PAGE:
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Sols Food Diaries: A weekend in Dwarskersbos

As residents of the Western Cape, we are truly blessed with a bounty of outdoorsy options on our proverbial doorsteps. In 2021, any type of change is as good as a holiday so when I was recently presented with the chance to flee the city for a couple of days, I sprinted out of the front door. I was fortunate enough to spend last weekend with my sisters, my cousin and his delightful 4-year-old daughter on the West Coast in Dwarskersbos, right on the beach.

Here’s what we saw, what we did and crucially, what we ate.

West Coast scenery en-route: Canolas are beautiful but tend to take over from indigenous plants like Gousblom, Fynbos, Elandsvy & Sporrie

Friday: Winding down with a comforting classic

Before being there, we had to get there, obviously, and that meant that we had to pass a petrol station with at least one iconic fast-food franchise on its property. It’s pretty clear where I’m going with this. My Wimpy burger was sublime, the fries were rubbish and the coke was okay, surely there were better things to come once we reached our final destination?

Once I had put my things down, deciphered the Wi-Fi password and jumped on my bed for a few seconds, I was still a little restless so I went for a barefoot run on the beach, and the heart rate stats showing up on my Strava app were those of a man in his mid-30s who had eaten a Wimpy burger just three hours prior. For dinner, my sister rustled up an old family favourite pasta dish. I won’t divulge all of the details but roasted slivers of garlic in tinned tomato and olive oil with a whole lot of butter and parmesan provide the basis for an astoundingly simple yet stunning pasta sauce. There’s nothing as nostalgic as the meals you used to eat when you were a kid.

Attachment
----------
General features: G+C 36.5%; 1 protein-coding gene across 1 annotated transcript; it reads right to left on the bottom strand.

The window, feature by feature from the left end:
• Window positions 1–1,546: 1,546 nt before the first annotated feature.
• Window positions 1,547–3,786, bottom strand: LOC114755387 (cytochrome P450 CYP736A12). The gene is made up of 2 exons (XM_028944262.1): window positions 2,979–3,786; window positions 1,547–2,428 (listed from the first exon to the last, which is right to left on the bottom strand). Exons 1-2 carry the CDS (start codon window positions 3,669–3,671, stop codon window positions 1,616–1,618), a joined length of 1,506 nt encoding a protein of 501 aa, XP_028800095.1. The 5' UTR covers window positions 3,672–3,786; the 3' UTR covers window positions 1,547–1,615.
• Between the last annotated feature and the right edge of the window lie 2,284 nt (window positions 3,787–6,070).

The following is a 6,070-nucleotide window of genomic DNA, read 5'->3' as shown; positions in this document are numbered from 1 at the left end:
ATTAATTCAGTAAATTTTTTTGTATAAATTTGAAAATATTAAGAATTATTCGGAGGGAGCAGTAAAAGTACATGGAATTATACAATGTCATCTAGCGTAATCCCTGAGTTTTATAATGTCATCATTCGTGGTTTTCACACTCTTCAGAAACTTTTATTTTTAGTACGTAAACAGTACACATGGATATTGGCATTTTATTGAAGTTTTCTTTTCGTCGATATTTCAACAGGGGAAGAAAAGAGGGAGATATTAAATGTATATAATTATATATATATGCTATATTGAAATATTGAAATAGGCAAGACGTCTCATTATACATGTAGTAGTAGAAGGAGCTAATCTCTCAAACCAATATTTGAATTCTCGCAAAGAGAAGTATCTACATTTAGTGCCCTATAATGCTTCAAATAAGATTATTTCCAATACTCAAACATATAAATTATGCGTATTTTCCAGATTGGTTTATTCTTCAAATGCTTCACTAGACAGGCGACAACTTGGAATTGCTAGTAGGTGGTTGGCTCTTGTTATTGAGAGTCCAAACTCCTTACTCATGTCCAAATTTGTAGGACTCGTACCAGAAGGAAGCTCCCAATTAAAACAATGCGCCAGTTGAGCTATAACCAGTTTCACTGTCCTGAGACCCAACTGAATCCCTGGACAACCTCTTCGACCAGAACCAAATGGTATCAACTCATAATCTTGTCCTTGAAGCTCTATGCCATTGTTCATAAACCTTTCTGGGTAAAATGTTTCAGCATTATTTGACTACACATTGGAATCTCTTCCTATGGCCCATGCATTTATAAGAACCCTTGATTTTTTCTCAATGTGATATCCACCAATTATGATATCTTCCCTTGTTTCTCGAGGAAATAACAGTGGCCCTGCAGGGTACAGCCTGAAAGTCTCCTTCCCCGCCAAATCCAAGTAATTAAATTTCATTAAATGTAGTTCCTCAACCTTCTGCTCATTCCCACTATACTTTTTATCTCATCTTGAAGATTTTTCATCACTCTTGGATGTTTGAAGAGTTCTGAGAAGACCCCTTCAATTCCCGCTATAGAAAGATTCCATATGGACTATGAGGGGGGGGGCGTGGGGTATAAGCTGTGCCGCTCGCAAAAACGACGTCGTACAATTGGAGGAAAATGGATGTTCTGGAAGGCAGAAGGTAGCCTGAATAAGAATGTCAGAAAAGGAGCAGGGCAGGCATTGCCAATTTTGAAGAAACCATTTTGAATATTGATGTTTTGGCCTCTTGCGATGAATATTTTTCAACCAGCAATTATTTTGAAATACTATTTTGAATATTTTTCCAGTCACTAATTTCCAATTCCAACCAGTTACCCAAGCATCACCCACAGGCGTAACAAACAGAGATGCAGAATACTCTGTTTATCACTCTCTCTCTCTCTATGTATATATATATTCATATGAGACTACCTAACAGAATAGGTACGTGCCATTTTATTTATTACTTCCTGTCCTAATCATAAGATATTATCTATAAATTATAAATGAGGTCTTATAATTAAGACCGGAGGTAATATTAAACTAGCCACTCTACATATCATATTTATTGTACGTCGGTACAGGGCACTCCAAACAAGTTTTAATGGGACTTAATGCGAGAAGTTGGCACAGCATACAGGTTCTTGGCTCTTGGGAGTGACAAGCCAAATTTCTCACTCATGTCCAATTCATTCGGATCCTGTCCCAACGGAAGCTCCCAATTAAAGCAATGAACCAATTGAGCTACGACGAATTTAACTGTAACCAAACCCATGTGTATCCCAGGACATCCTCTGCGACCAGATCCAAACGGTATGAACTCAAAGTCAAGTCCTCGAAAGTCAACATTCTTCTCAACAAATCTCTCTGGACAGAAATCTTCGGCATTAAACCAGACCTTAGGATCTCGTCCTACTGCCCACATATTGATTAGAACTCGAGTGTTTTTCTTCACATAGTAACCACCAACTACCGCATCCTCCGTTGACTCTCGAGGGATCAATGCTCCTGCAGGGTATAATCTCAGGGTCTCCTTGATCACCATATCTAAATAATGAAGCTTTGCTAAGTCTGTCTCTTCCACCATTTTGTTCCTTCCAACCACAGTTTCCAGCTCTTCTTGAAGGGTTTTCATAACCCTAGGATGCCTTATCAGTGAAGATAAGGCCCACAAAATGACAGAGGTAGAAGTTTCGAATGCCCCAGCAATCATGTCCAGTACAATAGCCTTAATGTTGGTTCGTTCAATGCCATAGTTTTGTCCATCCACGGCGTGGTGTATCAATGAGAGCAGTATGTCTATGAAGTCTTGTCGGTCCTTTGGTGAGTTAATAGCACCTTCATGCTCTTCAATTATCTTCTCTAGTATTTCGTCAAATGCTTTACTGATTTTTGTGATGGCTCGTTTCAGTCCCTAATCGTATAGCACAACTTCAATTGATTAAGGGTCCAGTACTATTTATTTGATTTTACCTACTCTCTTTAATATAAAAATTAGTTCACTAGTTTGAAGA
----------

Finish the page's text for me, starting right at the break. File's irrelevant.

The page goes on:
Saturday: A seaside braai-ella

A dream start

Imagine a balcony view like this one, for keeps, forever ever? Can’t be real.

Once I peeled my eyes away from the sunrise and demolished a coffee (Moka pot, double espresso, smidgen of frothed milk) there was every intention to attempt a half marathon distance of road running on my part, but those dreams fell away and I settled for a more modest trot before getting slightly (very) lost in the beachside estate.